Welcome to the HI-SEAS habitat!
I’d like to show you around. Think of it like a blog version of MTV cribs, but with compost toilets instead of Ferraris modified for Shaq’s height.
We’ll start at our only entrance in, which leads directly inside the airlock. Here is where most of our suits and EVA tools are stored, including radios, flashlights, and helmets. When we need to go outside to do some research, personal project work, or repairs, it’s here that we suit up and ‘decompress’.
Sea Can – Food Storage, Power Storage, and Workshop
Ahead of that is the sea can. It’s a cold, multipurpose canister of joy. To the left are shelves lined with dehydrated and shelf-stable food stuff. This comprises our entire food stock between resupplies.
To the right is our workshop, complete with tools for building, checking electrical systems, and of course, my wonderful 3D printer. I’m up for naming suggestions, but for now let’s call him Carl.
Astronauts on future planetary missions (and future settlers) will need to be self-sufficient. With no fast track back to Earth, or even immediate communication with support on Earth , they will need to be autonomous during times of medical emergencies, technical repairs, and other contingencies. In some cased, they may need to manufacture their own parts. Carl here can take a model that I create or mission support acquires for me, and make it in real life.
Good work, Carl!
Behind the workshop bench are three very large batteries and power monitoring systems. These keep our power running throughout our day. If we are lucky and have a clear day with good sunlight, our solar panels charge these to full power during the day when our usage is highest. They will provide us the energy to cook and run our electronics for the afternoon and night.
If it’s been a cloudy day and we don’t get enough charge, we run a risk of losing power. When this happens or if we can forecast it happening, we restrict our power usage to just the essentials, like video games and Dr. Who-themed lights (kidding).
In reality, we unplug all unessential items and change our dinner plans require little to no appliance usage. In some cases, we need to use our outside backup systems. One is the generator whose power can be routed to charge the batteries some. The other emergency system is a Hydrogen fuel cell system that will kick in when the batteries reach a certain critical percentage.
Main Work Area
To your right is the work area in the Hab. This is where us nerds spend most of our day on laptops, doing work for the mission. This includes fulfilling mission objectives and projects, working on personal research, exercising our rock hard abs, or hosting special events.
Around the corner, “UILA”, the watcher, can be found. She shows us all kinds of information about our habitat, including water, power, and temperature levels.
Dining Room and Kitchen
Connected to this area is our Dining Room and Kitchen Area. The dining room is where we sit down for a meal at the end of the day and shut off our work brains, where we have team meetings, and where rare movie nights are screened.
Naturally, our dining room also includes a treadmill, stationary bike, and workout equipment storage.
It also holds one of our only two windows in the whole habitat. On a clear day, you can see Mauna Kea in the distance. This is the only place I’ve lived where if I wanted to see clouds, I look forward.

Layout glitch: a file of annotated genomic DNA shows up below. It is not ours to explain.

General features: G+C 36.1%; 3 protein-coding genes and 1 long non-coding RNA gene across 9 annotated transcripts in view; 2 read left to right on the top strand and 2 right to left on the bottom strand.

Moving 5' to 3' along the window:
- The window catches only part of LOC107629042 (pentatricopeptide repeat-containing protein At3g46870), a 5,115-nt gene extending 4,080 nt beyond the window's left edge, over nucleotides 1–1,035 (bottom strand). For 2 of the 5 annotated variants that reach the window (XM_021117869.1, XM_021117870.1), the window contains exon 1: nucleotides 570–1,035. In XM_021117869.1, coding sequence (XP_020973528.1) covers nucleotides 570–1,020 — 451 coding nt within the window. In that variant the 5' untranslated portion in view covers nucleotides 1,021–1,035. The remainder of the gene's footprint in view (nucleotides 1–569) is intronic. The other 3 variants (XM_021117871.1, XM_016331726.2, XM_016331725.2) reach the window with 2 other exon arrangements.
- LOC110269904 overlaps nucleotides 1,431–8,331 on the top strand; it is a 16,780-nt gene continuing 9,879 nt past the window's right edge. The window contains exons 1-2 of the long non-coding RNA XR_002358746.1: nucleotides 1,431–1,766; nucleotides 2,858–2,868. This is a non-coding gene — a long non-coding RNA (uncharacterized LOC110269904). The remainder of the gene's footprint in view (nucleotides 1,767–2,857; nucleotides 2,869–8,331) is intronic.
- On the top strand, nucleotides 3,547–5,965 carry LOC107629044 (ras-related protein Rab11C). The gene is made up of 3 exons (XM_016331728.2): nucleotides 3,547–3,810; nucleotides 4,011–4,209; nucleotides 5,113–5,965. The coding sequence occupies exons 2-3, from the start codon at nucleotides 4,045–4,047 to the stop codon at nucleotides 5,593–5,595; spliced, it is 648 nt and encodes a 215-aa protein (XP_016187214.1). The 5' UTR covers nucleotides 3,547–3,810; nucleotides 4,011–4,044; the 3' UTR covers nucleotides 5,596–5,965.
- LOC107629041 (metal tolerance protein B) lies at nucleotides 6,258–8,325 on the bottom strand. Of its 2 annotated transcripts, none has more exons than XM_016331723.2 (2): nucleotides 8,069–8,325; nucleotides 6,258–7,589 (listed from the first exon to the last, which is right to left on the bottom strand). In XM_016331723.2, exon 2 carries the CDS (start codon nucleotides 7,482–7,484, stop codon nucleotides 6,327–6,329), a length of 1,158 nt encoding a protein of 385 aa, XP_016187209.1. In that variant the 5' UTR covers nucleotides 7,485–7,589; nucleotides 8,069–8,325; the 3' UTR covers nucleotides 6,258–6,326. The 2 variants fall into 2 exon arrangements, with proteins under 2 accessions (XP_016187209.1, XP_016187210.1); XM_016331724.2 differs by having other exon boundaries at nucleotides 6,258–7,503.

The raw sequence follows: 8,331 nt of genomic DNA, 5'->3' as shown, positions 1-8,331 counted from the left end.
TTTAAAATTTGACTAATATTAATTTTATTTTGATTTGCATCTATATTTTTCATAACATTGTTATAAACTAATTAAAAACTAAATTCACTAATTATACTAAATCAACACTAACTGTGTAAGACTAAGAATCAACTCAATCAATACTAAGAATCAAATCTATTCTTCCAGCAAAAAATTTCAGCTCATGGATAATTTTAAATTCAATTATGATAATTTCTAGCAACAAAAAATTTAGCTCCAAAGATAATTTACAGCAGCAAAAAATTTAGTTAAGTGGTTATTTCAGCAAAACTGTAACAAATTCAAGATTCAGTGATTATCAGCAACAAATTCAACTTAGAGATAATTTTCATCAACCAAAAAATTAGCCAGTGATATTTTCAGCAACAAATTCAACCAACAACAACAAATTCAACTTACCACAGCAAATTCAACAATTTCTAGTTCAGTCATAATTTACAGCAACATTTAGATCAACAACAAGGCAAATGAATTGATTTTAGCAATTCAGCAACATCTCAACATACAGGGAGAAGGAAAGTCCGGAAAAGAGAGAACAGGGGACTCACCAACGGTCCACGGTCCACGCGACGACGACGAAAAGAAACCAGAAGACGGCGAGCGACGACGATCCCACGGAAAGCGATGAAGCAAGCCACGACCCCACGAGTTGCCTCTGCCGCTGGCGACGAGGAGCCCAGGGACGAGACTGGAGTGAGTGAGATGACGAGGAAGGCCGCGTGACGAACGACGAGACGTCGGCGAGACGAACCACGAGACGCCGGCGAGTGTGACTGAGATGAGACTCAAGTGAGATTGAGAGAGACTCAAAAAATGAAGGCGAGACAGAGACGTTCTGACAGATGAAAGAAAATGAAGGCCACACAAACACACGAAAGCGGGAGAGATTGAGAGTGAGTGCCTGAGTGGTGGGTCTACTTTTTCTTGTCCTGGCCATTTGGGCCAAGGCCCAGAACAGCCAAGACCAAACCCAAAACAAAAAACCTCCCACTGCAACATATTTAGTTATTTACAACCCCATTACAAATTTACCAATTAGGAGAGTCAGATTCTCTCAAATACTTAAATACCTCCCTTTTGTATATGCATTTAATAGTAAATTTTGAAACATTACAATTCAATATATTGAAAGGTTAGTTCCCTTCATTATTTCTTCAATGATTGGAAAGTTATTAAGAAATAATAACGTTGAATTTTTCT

The kitchen looks pretty standard, complete with a pantry and cooking utensils. The biggest difference is in the food ingredients. Chicken and eggs, for example, look a bit more like this:
You’d be surprised what you could cook in here!
Behind the dining area is a skinny space. At one end is a laundry machine which doesn’t get much use due to their high water needs. At the other is a system of integrated sensors which monitor the habitat. Our crew has re-purposed the center section to be our “Garden”, complete with fresh growing veggies and spices.
On the other side of the main area is our bathroom and lab, and yes, I did include a picture of the toilet.
No hab bathroom is complete without a compost toilet. This lovely machine, I can only imagine, is state of the art, complete with a poop-removal drawer that I must empty out in about an hour with a fellow crew member.
General use is standard, except for needing to throw in a mixture of peat moss and sawdust after every use.
This bathroom also has a shower. We’ve decided as a crew we can take 8 minutes of showering. (Per week!) It’s plenty, believe it or not.
Right next to the bathroom is the other potentially -but-not-yet-stinky room: the lab. This room serves as both the lab for research as well as the area that I’m responsible for – all the medical supplies!
Now we head upstairs to the crew quarters to find two things:
Another bathroom and of course, our bedrooms.
The rooms are shaped in a way that only two bed configurations are possible (I tested this theory). You’ll see the slanted ceiling over my bed. Though not confirmed, I imagine this is an ingenious test space researchers are working on. It makes it so that when you wake up, you smack your head or elbows directly into the ceiling, jolting you into a state of alertness, and thus, preparing you for the day.
Clothes are stored in drawers and multi-purpose furniture. It’s also a good idea to use wall space here.
AAAAnd that’s it for the hab tour! You’ll need to leave quietly (We’re supposed to be isolated, remember?!)
This is our home.
I’ll walk you guys out now. You’ll just need to head out that door.
First you’ll need to seal yourself in a suit, check your radio is working properly, and wait for decompression time and permission to exit the airlock.
Welcome to Mars!